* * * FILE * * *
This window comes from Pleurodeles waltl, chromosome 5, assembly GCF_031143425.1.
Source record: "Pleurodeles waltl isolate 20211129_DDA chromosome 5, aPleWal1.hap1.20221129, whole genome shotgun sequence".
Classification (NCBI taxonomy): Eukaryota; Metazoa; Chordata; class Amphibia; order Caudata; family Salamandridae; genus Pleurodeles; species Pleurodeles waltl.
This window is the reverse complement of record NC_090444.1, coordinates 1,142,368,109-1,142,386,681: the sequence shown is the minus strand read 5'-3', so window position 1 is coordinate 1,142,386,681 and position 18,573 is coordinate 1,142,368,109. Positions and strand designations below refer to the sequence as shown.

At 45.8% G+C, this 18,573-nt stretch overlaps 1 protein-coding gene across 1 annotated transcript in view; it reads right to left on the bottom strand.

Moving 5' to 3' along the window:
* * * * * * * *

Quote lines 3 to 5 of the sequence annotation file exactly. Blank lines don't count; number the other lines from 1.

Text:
Classification (NCBI taxonomy): Eukaryota; Metazoa; Chordata; class Amphibia; order Caudata; family Salamandridae; genus Pleurodeles; species Pleurodeles waltl.
This window is the reverse complement of record NC_090444.1, coordinates 1,142,368,109-1,142,386,681: the sequence shown is the minus strand read 5'-3', so window position 1 is coordinate 1,142,386,681 and position 18,573 is coordinate 1,142,368,109. Positions and strand designations below refer to the sequence as shown.

At 45.8% G+C, this 18,573-nt stretch overlaps 1 protein-coding gene across 1 annotated transcript in view; it reads right to left on the bottom strand.